Last week, the U.S. Environmental Protection Agency (EPA) proposed a new ruling, under its Clean Power Plan, to cut carbon pollution from the power sector by 30% by 2030, compared with 2005 levels.
The announcement came too late for the Department of Energy’s “Annual Energy Outlook” this year, published in May.
However, the department’s statistics service, the Energy Information Administration (EIA), drew attention on Monday to an analysis of similar climate policies, made in its Annual Energy Outlook 2014.
The EIA analysis showed how the EPA’s proposed ruling was similar to the impact of a $10 carbon price.
That compares with EU carbon prices presently around €5.5 ($7.4), which are not expected to rise above €10 this decade.
According to such a comparison, the U.S. policy is comparable with the EU, but a comparison of projected emissions cuts suggests that the EU is more ambitious.
The European Commission has proposed a halving of power sector emissions in 2030, also compared with 2005 levels, some way beyond the EPA’s proposed 30% cut.
The EU has long said that it is the world leader on climate change action, with some justification, given that it has by far the world’s biggest cap and trade scheme, and has binding national targets for the deployment of renewable energy.
But EU carbon prices have plunged since the financial crisis, while U.S. carbon emissions have fallen as a result of a shift to gas from coal.
The EPA proposed rule would target a 30% cut in power sector emissions, to 1.7 billion tonnes in 2030, from 2.4 billion tonnes in 2005.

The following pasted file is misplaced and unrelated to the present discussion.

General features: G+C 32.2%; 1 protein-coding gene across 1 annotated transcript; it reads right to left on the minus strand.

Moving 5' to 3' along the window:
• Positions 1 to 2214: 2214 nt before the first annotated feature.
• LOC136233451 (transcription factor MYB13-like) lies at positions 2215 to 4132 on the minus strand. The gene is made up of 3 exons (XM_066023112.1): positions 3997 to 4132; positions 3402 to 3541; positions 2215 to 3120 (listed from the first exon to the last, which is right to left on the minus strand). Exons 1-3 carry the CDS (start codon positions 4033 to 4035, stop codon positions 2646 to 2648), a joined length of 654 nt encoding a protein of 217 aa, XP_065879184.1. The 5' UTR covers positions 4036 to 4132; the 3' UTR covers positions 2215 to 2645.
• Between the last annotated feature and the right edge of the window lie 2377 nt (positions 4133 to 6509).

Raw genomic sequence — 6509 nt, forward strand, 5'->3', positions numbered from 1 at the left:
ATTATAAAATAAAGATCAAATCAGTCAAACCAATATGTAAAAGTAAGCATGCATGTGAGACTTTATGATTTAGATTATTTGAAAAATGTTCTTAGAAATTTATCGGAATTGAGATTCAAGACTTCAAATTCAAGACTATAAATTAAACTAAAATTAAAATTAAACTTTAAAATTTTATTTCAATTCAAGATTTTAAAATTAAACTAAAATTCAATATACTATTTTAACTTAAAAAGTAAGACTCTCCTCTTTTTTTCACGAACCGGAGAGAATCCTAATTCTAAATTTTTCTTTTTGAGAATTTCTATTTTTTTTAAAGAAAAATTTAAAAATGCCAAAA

In its Annual Energy Outlook 2014, the EIA considered the impact of two low carbon policies: a carbon price of $10 and of $25 per tonne of CO2 from 2015.
Each was assumed to rise by 5% annually thereafter, to $80 and $200 respectively in 2030.
Under an initial $10 carbon price, CO2 emissions would fall to 1.8 billion tonnes in the power sector in 2030, the EIA showed. That was equivalent to a 25% cut versus 2005 levels.
Under a $25 carbon price, emissions would fall to just 0.8 billion tonnes. That was equivalent to a 66% cut.
The EPA’s proposed 30% cut is therefore equivalent to a little more than the impact of a $10 carbon price, according to the EIA’s analysis.
That compares with EU carbon prices ranging in the past 30 days between €4.7 and €5.5.
Alternatively, EU and US climate policies can be compared according to proposed emissions cuts in the power sector.
The proposed EPA rule is for a 30% cut in power sector emissions, against 2005 levels.
The EU, meanwhile, proposed in January a “policy framework for climate and energy”, including targets in 2030.
Here the EU was more ambitious than the United States, especially regarding cuts in the power sector.
The European Commission proposed, in general, a 40% cut in greenhouse gas emissions across the entire EU, in 2030 compared with 1990 levels.
Within that overall target, the EU proposed a cut in greenhouse gas emissions of 43% across industrial sectors in its cap and trade scheme, including the power sector, compared with 2005 levels.
The brunt of the cuts would fall disproportionately on the power sector, however, with proposed cuts of about 50%, compared with 2005 levels.
The EU’s proposed target by this measure, therefore, is some way more ambitious than the EPA’s.
In addition, an analysis of power sector emissions to date, from 2005 to 2013, show that the United States has already gone a little further towards its 2030 goal.
This article was produced by the RTCC